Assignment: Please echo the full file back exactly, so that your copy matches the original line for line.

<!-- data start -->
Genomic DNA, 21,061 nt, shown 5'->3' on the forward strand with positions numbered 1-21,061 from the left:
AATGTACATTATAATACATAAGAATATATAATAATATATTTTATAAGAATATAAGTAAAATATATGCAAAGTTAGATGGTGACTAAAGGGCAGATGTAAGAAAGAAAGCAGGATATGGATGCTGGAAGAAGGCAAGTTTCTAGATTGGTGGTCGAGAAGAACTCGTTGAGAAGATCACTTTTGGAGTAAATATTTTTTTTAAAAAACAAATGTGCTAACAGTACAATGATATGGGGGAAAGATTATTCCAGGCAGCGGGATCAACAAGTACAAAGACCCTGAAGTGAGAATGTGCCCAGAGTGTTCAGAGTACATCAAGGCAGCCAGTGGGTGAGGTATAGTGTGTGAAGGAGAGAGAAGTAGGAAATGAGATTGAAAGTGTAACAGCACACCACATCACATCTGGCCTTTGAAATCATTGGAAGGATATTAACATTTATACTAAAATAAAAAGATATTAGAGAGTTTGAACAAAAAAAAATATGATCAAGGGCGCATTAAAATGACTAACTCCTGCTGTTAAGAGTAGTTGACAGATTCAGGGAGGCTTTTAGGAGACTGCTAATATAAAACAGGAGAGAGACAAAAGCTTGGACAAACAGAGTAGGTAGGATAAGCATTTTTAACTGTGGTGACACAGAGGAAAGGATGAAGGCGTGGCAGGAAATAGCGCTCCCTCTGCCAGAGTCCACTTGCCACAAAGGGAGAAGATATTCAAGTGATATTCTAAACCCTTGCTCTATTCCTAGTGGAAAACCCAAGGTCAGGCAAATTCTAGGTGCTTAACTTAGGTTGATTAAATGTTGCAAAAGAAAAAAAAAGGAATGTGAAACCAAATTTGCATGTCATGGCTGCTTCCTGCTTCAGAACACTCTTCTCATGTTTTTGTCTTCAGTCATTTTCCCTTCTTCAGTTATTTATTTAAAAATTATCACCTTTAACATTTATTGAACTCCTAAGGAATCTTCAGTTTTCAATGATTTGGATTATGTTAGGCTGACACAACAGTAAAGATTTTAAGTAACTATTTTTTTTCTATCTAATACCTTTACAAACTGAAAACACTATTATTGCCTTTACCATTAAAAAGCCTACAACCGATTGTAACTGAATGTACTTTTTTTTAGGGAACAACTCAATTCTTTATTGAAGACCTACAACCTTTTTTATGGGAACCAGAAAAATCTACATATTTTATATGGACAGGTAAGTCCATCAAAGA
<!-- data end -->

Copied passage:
Genomic DNA, 21,061 nt, shown 5'->3' on the forward strand with positions numbered 1-21,061 from the left:
AATGTACATTATAATACATAAGAATATATAATAATATATTTTATAAGAATATAAGTAAAATATATGCAAAGTTAGATGGTGACTAAAGGGCAGATGTAAGAAAGAAAGCAGGATATGGATGCTGGAAGAAGGCAAGTTTCTAGATTGGTGGTCGAGAAGAACTCGTTGAGAAGATCACTTTTGGAGTAAATATTTTTTTTAAAAAACAAATGTGCTAACAGTACAATGATATGGGGGAAAGATTATTCCAGGCAGCGGGATCAACAAGTACAAAGACCCTGAAGTGAGAATGTGCCCAGAGTGTTCAGAGTACATCAAGGCAGCCAGTGGGTGAGGTATAGTGTGTGAAGGAGAGAGAAGTAGGAAATGAGATTGAAAGTGTAACAGCACACCACATCACATCTGGCCTTTGAAATCATTGGAAGGATATTAACATTTATACTAAAATAAAAAGATATTAGAGAGTTTGAACAAAAAAAAATATGATCAAGGGCGCATTAAAATGACTAACTCCTGCTGTTAAGAGTAGTTGACAGATTCAGGGAGGCTTTTAGGAGACTGCTAATATAAAACAGGAGAGAGACAAAAGCTTGGACAAACAGAGTAGGTAGGATAAGCATTTTTAACTGTGGTGACACAGAGGAAAGGATGAAGGCGTGGCAGGAAATAGCGCTCCCTCTGCCAGAGTCCACTTGCCACAAAGGGAGAAGATATTCAAGTGATATTCTAAACCCTTGCTCTATTCCTAGTGGAAAACCCAAGGTCAGGCAAATTCTAGGTGCTTAACTTAGGTTGATTAAATGTTGCAAAAGAAAAAAAAAGGAATGTGAAACCAAATTTGCATGTCATGGCTGCTTCCTGCTTCAGAACACTCTTCTCATGTTTTTGTCTTCAGTCATTTTCCCTTCTTCAGTTATTTATTTAAAAATTATCACCTTTAACATTTATTGAACTCCTAAGGAATCTTCAGTTTTCAATGATTTGGATTATGTTAGGCTGACACAACAGTAAAGATTTTAAGTAACTATTTTTTTTCTATCTAATACCTTTACAAACTGAAAACACTATTATTGCCTTTACCATTAAAAAGCCTACAACCGATTGTAACTGAATGTACTTTTTTTTAGGGAACAACTCAATTCTTTATTGAAGACCTACAACCTTTTTTATGGGAACCAGAAAAATCTACATATTTTATATGGACAGGTAAGTCCATCAAAGA